# Conduct and Interpret the Chi-Square Test of Independence

**What is the Chi-Square Test of Independence?**

The Chi-Square Test of Independence is also known as Pearson’s Chi-Square, Chi-Squared, or c². c is the Greek letter Chi. The Chi-Square Test has two major fields of application: 1) *goodness of fit* test and 2) *test of independence.*

First, the Chi-Square Test can test whether the distribution of a variable in a sample is approximately equal in each cell.

Second, the Chi-Square Test can be used to test of independence between two variables. That means that it tests whether one variable is independent from another one. In other words, it tests whether or not a statistically significant relationship exists between a dependent and an independent variable. When used as test of independence, the Chi-Square Test is applied to a contingency table, or cross tabulation (sometimes called crosstabs for short).

Typical questions answered with the Chi-Square Test of Independence are as follows:

**Medicine –**Are children more likely to get infected with virus A than adults?**Sociology –**Is there a difference between the marital status of men and woman in their early 30s?**Management –**Is customer segment A more likely to make an online purchase than segment B?**Economy –**Do white-collar employees have a brighter economical outlook than blue-collar workers?

As we can see from these questions, the Chi-Square Test of Independence works with nominal scales for both the dependent and independent variables. These example questions ask for answer choices on a nominal scale or a tick mark in a distinct category (e.g., male/female, infected/not infected, buy online/do not buy online).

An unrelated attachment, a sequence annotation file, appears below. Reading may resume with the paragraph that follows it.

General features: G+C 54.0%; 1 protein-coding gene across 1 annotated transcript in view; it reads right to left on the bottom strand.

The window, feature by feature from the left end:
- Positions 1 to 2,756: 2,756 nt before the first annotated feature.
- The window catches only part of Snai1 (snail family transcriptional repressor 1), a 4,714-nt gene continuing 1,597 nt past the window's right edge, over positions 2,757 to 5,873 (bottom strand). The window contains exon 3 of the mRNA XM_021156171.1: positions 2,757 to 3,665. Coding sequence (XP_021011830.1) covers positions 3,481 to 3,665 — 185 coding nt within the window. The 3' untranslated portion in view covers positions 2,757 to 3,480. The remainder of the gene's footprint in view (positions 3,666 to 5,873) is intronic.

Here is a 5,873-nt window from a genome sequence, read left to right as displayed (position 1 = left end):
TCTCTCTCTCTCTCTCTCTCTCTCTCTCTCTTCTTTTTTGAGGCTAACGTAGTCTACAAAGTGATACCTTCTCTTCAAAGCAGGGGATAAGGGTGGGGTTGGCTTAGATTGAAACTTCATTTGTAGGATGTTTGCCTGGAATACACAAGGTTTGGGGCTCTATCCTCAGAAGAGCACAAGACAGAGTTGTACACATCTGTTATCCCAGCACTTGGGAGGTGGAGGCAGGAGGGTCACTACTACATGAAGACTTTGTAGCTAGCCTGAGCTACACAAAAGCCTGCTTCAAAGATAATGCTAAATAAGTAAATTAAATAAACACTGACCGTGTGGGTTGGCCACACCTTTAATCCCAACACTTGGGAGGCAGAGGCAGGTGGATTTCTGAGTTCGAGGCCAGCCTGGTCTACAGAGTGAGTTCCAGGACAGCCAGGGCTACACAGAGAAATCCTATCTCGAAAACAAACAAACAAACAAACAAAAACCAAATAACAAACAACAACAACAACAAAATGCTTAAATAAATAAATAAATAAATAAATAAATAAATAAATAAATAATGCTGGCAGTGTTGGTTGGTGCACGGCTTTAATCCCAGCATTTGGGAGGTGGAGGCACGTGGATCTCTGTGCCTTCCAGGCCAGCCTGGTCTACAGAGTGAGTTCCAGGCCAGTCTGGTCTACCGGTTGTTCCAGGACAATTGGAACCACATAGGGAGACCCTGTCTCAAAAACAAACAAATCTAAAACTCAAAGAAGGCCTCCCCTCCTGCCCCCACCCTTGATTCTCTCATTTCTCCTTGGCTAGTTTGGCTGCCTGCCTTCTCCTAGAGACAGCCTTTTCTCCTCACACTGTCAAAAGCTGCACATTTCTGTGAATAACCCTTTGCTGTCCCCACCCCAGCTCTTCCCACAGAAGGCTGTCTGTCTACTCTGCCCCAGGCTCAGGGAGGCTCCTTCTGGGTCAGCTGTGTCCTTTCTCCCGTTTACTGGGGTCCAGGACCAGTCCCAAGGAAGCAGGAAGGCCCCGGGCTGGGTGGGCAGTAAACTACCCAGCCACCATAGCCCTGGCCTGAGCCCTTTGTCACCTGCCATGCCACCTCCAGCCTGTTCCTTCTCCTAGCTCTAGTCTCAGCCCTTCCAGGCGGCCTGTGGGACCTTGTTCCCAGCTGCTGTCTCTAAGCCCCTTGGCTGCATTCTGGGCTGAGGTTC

In more academic terms, most quantities that are measured can be proven to have a distribution that approximates a Chi-Square distribution. Pearson’s Chi Square Test of Independence is an approximate test. This means that the assumptions for the distribution of a variable are only approximately Chi-Square. This approximation improves with large sample sizes. However, it poses a problem with small sample sizes, for which a typical cut-off point is an expected cell size below five.

Taking this into consideration, Fisher developed an exact test for contingency tables with small samples. Exact tests do not approximate a theoretical distribution, as in this case Chi-Square distribution. Fisher’s exact test calculates all needed information from the sample using a hypergeocontinuous-level distribution.

What does this mean? Because it is an exact test, a significance value p calculated with Fisher’s Exact Test will be correct; i.e., when ρ =0.01 the test (in the long run) will actually reject a true null hypothesis in 1% of all tests conducted. For an approximate test such as Pearson’s Chi-Square Test of Independence this is only asymptotically the case. Therefore the exact test has exactly the Type I Error (α-Error, false positives) it calculates as ρ-value.

When applied to a research problem, however, this difference might simply have a smaller impact on the results. The rule of thumb is to use exact tests with sample sizes less than ten. Also both Fisher’s exact test and Pearson’s Chi-Square Test of Independence can be easily calculated with statistical software such as Intellectus Statistics.

The Chi-Square Test of Independence is the simplest test to examine a causal relationship between two nominal level variables.